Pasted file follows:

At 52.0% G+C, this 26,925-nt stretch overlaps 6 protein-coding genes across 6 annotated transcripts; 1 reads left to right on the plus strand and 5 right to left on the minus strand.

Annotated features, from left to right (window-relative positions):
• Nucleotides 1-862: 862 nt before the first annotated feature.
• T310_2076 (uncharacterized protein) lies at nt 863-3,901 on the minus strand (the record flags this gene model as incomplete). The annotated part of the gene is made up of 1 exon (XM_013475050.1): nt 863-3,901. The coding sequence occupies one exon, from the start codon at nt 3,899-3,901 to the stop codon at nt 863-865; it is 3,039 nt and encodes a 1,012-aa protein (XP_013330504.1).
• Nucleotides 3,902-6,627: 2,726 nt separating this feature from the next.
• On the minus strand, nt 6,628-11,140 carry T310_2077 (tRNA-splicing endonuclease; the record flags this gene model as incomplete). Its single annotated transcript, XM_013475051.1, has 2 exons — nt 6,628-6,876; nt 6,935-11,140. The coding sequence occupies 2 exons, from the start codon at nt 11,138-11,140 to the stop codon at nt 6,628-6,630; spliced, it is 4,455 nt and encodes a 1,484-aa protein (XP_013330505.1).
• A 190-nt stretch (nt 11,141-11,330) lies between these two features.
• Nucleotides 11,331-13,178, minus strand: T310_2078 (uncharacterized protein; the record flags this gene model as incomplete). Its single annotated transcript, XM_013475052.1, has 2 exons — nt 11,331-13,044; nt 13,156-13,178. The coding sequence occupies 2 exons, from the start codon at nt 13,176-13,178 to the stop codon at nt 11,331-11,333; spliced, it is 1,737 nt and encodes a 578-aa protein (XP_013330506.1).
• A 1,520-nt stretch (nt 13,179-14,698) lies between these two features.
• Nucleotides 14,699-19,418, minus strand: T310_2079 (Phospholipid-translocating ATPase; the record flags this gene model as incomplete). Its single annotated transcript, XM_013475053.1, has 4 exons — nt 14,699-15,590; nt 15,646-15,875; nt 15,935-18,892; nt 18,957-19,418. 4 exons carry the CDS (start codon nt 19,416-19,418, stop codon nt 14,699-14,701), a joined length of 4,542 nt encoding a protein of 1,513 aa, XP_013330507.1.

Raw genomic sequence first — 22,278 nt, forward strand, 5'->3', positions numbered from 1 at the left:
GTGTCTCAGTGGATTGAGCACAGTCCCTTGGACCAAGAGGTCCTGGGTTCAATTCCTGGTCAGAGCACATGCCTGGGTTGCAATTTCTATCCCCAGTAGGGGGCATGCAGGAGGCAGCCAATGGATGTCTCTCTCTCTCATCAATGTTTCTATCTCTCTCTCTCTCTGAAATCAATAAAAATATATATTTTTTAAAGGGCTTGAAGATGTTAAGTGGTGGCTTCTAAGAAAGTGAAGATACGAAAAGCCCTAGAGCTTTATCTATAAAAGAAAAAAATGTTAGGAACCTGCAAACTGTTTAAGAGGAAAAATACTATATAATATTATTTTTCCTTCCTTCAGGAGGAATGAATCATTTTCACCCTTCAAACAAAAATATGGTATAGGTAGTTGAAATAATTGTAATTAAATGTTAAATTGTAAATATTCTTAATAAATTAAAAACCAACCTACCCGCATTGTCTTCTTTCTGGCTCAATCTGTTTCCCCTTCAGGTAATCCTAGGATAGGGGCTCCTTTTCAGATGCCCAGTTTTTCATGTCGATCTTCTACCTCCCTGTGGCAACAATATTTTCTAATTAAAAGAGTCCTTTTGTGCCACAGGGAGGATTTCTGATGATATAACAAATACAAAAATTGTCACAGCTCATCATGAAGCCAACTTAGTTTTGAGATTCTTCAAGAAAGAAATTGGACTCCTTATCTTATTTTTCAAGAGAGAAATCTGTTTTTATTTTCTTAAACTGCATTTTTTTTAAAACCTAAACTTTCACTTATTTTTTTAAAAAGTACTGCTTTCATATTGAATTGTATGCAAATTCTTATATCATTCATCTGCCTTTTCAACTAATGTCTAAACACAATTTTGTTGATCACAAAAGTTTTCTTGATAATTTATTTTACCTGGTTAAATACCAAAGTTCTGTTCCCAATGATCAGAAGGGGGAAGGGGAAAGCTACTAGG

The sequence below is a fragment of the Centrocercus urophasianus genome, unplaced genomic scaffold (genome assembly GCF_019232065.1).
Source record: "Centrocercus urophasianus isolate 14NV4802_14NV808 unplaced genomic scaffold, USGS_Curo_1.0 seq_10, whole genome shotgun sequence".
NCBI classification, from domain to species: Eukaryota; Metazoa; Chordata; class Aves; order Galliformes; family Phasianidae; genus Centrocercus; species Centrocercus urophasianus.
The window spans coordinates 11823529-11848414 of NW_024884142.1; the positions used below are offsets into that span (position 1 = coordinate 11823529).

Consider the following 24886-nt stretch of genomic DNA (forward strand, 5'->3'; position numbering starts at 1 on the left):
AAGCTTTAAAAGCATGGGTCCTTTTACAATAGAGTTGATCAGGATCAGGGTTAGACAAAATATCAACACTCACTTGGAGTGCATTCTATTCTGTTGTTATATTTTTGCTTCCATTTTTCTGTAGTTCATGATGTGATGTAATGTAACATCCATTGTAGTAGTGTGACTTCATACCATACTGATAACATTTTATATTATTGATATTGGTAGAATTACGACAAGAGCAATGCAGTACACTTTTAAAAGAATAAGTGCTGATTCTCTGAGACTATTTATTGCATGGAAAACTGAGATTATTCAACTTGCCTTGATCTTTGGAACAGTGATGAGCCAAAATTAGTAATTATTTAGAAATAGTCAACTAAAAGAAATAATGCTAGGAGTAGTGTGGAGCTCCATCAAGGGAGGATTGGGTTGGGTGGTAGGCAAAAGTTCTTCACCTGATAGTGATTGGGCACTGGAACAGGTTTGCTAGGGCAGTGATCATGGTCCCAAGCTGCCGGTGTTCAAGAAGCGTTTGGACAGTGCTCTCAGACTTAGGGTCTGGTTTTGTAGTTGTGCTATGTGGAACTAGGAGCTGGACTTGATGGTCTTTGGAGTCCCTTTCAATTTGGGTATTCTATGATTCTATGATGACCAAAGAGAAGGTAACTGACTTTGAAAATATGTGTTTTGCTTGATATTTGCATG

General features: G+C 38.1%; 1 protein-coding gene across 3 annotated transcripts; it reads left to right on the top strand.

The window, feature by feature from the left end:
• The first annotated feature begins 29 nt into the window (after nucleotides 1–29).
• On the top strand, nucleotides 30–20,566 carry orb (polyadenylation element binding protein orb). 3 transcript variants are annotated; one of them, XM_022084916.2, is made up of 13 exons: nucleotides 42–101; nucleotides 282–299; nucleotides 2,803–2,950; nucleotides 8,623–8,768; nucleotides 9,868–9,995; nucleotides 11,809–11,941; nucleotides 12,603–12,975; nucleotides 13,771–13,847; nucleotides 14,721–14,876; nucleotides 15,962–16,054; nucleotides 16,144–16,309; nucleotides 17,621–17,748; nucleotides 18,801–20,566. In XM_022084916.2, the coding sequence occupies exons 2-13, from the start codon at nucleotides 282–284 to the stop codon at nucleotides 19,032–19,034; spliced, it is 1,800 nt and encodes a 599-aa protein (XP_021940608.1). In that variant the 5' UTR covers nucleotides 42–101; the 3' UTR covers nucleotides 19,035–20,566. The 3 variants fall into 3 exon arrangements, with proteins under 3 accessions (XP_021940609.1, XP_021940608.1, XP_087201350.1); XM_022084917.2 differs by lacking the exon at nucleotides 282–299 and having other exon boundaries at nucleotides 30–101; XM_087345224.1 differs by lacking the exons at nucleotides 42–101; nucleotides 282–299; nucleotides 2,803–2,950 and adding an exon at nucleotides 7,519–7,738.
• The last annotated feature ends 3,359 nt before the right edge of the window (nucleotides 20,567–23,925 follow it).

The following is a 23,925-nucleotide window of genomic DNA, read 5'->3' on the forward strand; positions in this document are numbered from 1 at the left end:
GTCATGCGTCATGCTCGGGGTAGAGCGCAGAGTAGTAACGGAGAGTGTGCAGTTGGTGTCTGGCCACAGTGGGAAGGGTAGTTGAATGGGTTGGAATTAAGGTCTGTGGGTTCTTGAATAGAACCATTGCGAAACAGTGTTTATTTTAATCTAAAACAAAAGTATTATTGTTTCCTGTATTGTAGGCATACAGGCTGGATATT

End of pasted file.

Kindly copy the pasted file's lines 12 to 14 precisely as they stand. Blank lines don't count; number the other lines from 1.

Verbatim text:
GTGTCTCAGTGGATTGAGCACAGTCCCTTGGACCAAGAGGTCCTGGGTTCAATTCCTGGTCAGAGCACATGCCTGGGTTGCAATTTCTATCCCCAGTAGGGGGCATGCAGGAGGCAGCCAATGGATGTCTCTCTCTCTCATCAATGTTTCTATCTCTCTCTCTCTCTGAAATCAATAAAAATATATATTTTTTAAAGGGCTTGAAGATGTTAAGTGGTGGCTTCTAAGAAAGTGAAGATACGAAAAGCCCTAGAGCTTTATCTATAAAAGAAAAAAATGTTAGGAACCTGCAAACTGTTTAAGAGGAAAAATACTATATAATATTATTTTTCCTTCCTTCAGGAGGAATGAATCATTTTCACCCTTCAAACAAAAATATGGTATAGGTAGTTGAAATAATTGTAATTAAATGTTAAATTGTAAATATTCTTAATAAATTAAAAACCAACCTACCCGCATTGTCTTCTTTCTGGCTCAATCTGTTTCCCCTTCAGGTAATCCTAGGATAGGGGCTCCTTTTCAGATGCCCAGTTTTTCATGTCGATCTTCTACCTCCCTGTGGCAACAATATTTTCTAATTAAAAGAGTCCTTTTGTGCCACAGGGAGGATTTCTGATGATATAACAAATACAAAAATTGTCACAGCTCATCATGAAGCCAACTTAGTTTTGAGATTCTTCAAGAAAGAAATTGGACTCCTTATCTTATTTTTCAAGAGAGAAATCTGTTTTTATTTTCTTAAACTGCATTTTTTTTAAAACCTAAACTTTCACTTATTTTTTTAAAAAGTACTGCTTTCATATTGAATTGTATGCAAATTCTTATATCATTCATCTGCCTTTTCAACTAATGTCTAAACACAATTTTGTTGATCACAAAAGTTTTCTTGATAATTTATTTTACCTGGTTAAATACCAAAGTTCTGTTCCCAATGATCAGAAGGGGGAAGGGGAAAGCTACTAGG

The sequence below is a fragment of the Centrocercus urophasianus genome, unplaced genomic scaffold (genome assembly GCF_019232065.1).
Source record: "Centrocercus urophasianus isolate 14NV4802_14NV808 unplaced genomic scaffold, USGS_Curo_1.0 seq_10, whole genome shotgun sequence".